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FAQs


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Frequently Asked Questions

 

Q    What is Osteogenesis Imperfecta (OI)?

A     Osteogenesis Imperfecta (OI) is a genetic condition characterised by bones that break easily, often from little or no apparent cause. The condition can vary quite drastically from person to person so a classification system has been identified to describe the different types of OI which is commonly used to help describe how severely a person with OI is affected. For example, a person may have just a few or as many as several hundred fractures in a lifetime.

 

Q    What causes the condition?

    OI is caused by a genetic mutation that affects the body’s production of collagen, which can be found throughout the body, especially in a person’s bones and other tissues.

 

Q    What are the symptoms?

A     As well as frequent fractured bones, people with OI often have muscle weakness, hearing loss, fatigue, joint laxity, curved bones, scoliosis, blue sclerae, dentinogenesis imperfecta (brittle teeth), and short stature amongst other medical problems.

 

Q    Does OI only affect the bones?

A     Though fragile bones are the hallmark of OI, other medical problems, including loose joints, early hearing loss, brittle teeth, respiratory problems and easy bruising are also part of the condition

 

Q    Does OI only affect Children?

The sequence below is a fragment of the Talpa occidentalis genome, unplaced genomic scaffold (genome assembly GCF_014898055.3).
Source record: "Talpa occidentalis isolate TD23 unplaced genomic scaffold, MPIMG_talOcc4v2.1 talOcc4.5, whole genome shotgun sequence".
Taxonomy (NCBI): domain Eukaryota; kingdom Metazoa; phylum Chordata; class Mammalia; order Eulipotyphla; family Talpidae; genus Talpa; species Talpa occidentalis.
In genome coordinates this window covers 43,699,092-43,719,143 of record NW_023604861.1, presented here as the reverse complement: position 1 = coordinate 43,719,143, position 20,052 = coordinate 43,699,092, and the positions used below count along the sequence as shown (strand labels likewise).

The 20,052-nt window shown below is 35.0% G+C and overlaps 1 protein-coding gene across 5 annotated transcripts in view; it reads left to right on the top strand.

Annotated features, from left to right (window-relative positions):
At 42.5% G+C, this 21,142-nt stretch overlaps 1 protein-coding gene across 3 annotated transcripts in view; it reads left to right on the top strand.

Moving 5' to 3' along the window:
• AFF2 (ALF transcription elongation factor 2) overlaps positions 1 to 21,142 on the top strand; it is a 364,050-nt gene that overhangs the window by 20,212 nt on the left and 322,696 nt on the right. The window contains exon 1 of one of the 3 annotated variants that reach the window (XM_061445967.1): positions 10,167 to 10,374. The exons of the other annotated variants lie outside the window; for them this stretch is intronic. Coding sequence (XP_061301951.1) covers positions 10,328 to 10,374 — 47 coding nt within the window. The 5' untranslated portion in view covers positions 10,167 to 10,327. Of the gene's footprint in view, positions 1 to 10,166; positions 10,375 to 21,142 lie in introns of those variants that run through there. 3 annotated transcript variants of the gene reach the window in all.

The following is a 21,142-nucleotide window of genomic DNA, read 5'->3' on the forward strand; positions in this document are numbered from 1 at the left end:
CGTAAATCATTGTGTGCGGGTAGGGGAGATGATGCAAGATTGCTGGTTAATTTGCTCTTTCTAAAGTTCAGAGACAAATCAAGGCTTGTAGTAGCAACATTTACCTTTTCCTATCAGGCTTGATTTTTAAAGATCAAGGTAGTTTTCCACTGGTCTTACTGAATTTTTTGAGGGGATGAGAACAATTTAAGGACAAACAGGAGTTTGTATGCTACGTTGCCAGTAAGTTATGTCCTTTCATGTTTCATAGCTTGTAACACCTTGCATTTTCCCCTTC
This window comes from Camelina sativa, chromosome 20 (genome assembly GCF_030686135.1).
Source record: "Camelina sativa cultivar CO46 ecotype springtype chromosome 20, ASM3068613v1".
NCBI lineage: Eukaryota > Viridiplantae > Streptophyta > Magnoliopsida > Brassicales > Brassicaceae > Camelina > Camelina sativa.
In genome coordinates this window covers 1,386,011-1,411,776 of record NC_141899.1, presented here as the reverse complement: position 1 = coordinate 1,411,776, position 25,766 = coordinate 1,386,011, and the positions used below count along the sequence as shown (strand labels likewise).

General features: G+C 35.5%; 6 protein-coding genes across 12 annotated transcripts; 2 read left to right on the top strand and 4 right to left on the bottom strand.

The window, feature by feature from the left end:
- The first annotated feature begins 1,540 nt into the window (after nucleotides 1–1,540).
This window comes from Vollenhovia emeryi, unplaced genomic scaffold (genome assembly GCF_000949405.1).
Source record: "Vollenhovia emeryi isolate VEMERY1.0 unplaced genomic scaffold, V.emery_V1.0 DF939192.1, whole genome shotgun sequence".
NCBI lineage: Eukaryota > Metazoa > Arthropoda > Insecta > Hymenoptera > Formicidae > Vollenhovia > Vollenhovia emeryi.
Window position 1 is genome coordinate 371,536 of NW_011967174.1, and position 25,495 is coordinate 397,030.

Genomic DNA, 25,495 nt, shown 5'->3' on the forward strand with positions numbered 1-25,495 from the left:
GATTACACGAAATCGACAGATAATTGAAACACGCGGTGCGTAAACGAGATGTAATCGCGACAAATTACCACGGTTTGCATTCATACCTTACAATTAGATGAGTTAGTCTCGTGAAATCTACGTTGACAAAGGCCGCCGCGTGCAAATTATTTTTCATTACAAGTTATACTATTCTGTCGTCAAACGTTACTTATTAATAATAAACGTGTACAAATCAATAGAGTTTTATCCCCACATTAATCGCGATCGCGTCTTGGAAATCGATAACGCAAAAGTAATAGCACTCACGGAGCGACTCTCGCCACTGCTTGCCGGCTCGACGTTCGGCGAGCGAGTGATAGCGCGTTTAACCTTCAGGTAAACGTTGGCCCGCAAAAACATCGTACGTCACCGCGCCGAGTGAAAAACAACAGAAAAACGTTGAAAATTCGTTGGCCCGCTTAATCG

OI is a genetic condition that is present throughout a person’s lifetime. The frequency of fractures may decrease after puberty, when growth stops. Later, it may increase again in women with the onset of menopause and in men due to age-related changes in their endocrine system

 

Q    Is OI infections or contagious?

A     No, you cannon “catch” OI from a person who has the condition

 

Q    How common is OI?

A     It is estimated that 1 in 15,000 in the UK have OI

 

Q    Is OI hereditary?

A     Yes, genetic conditions such as OI are passed on from parents to children and this can occur in a number of ways, for instance, just one parent may pass on a defective copy of the gene or, in some cases, both   parents. As we all have two copies of each gene with each parent passing one copy each to the new child there are instances where the condition is not passed on

 

Q    Can people at risk of passing on the condition be tested?

A     Yes, people with OI or with known OI in their family can seek genetic counselling to discuss the chances of the condition being passed on to any children

 

 

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